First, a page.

Nearly thirteen years ago the kids and I set out on a drive to Illinois. Dean must have been on a business trip. For one reason or another, the kids and I each wrote our account of the day on Holiday Inn stationery. We really didn’t need to write down the part about the seatbelt — none of us will ever forget that.
Left home at 11:10 this morning. Had hoped to get an earlier start but no luck. The kids were fine. Great first few hours then they began watching LOTR-FOTR. Stopped in good old Breezewood for lunch and gas. Bought too much food.
Arrived at motel in Fremont, Ohio around 7:30. Checked in. Kids wanted to stay in the car.
When I got back Clare was doing something to Andrew’s back. I jokingly asked Clare what did she do to Andrew. Then I saw that he had the seatbelt all tangled up and round his belly. I helped him escape and was on the verge of calling 911 to get him out. He finally did a backward somersault and slipped free. Dinner was good.
Kids watching TV now.
Andrew’s view (he was 11)
We left a lot later than I wanted to but we had TV. Then we ate lunch at a fine place. Then I had to go to the bathroom really really bad. Then we went to a place we went last time. Then stuff happened. And then…I got stuck in my seatbelt and I got to do a somersault. It was weird.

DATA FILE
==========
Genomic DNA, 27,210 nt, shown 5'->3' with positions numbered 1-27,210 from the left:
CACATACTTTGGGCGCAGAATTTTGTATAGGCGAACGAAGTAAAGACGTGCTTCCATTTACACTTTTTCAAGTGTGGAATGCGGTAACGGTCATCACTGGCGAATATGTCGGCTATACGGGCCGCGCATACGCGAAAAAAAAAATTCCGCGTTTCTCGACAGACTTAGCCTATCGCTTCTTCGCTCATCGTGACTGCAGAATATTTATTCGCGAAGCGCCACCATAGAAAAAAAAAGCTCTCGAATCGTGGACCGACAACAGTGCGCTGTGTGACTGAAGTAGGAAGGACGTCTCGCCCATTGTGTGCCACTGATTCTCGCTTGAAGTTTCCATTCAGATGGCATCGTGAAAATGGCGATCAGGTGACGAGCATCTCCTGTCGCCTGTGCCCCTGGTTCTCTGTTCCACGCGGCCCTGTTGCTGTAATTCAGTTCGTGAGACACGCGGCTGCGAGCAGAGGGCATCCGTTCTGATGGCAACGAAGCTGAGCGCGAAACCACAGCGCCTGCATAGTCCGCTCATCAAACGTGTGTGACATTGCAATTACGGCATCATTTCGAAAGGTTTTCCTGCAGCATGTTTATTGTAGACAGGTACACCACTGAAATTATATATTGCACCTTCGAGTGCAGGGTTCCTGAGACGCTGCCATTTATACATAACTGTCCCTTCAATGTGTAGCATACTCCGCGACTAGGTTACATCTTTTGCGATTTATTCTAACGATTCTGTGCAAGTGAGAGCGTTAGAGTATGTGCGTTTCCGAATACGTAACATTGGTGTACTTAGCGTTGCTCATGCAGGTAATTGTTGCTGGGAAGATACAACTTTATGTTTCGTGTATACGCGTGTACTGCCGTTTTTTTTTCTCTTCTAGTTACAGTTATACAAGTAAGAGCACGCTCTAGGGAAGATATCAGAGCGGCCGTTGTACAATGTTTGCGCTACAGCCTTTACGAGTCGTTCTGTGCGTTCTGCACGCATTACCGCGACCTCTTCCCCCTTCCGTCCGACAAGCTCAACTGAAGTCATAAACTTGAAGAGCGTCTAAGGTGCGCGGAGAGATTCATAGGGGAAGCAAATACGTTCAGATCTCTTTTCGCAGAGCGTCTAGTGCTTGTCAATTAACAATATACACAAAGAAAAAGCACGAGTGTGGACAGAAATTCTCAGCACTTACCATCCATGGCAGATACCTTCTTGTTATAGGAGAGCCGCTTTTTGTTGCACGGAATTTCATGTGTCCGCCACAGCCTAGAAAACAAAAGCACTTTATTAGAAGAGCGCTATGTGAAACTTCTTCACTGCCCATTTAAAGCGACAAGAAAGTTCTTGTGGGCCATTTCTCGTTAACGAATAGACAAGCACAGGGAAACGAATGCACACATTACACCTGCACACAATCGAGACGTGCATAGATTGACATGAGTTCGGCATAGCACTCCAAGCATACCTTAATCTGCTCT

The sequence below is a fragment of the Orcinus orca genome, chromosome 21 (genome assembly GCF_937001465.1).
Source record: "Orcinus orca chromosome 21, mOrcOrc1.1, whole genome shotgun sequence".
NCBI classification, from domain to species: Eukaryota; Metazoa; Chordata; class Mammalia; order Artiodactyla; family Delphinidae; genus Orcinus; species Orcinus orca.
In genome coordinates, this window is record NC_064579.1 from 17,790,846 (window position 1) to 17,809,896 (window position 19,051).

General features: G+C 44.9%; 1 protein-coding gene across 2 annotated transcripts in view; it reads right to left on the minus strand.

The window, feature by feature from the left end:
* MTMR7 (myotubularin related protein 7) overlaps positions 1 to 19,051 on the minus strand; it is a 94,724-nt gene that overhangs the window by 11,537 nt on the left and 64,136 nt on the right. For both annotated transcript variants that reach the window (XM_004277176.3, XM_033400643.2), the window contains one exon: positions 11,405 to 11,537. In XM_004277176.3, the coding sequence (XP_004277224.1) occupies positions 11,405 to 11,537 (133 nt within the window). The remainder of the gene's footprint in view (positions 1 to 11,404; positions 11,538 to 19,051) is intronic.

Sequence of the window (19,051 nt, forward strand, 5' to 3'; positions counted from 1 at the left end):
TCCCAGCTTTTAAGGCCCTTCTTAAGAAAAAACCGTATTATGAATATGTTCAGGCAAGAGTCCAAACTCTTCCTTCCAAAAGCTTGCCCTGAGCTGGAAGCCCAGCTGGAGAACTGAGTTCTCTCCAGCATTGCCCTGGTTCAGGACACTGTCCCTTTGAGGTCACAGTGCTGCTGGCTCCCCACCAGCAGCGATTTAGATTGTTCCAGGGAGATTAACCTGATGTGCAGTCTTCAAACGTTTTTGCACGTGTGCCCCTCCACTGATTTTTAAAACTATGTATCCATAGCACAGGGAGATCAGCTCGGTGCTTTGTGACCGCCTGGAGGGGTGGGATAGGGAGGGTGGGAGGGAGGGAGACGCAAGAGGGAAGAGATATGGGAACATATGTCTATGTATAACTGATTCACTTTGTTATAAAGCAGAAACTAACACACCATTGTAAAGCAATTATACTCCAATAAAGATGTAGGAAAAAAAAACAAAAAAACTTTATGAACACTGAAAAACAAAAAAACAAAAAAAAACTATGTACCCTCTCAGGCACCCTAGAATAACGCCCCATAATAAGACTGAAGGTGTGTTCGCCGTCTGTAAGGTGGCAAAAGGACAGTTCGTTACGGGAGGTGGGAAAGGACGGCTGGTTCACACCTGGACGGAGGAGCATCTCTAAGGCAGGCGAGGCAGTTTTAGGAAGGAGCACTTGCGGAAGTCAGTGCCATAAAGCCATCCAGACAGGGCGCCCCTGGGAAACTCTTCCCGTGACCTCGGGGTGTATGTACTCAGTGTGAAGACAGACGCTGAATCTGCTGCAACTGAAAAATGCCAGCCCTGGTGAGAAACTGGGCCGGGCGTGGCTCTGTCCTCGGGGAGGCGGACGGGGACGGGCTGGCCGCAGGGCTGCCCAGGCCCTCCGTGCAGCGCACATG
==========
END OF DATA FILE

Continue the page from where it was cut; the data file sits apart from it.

Clare’s view (she was nearly 13)
Today was funny…Halloween woke me up. Awwwww. Mom was mad. Dad left blah blah blah. OK later, Andrew got stuck in the seatbelt. Umm, I have no clue how. He had to do a backward somersault. errr.. Dinner was odd… umm mom probably told you. A cute kid (adorable) waved. He was 2. Then a thunderstorm came. I went to our room and am watching TV now. The seatbelt disappeared in his tummy. GTG ~*Clare*~
While enjoying a tasty pizza dinner together a few weeks ago, my son surprised Dean and me by telling us he was not going to be spending Christmas Day with us this year, but, instead, was traveling to Atlanta to spend Christmas with his friend, Alex and her family. I acted brave, but cried when I got home, and texted him that I was not ready for my kids to not be with me for Christmas.
I’ve spent the time in between thinking about him not being home on Christmas Day and realized it was okay — he would be there the day after and we could squeeze in a family Christmas on December 26 before Clare left on December 27. We often moved our personal Christmas celebration around when the kids were small because we usually traveled back to Elgin for the actual day.
Andrew and I had lunch earlier this week and he confided that he was a little nervous because he’d never not spent Christmas with us and we had our own traditions. He was going somewhere where they had their own traditions, ones he was not familiar with.
I thought about this and remembered that my first Christmas away from my family was in 1978. I was a year younger than Andrew is now and I was gone from early December through March. That year I did student teaching in London and left Elgin early to spend time with my English friend, Jeremy, and his family. I also recalled that I, too, was nervous — although I’d spent months with this family over the previous four years — because I was not familiar with their traditions. It was wonderful though. I was introduced to wine with Christmas dinner, Christmas cake, chocolate oranges and Christmas crackers.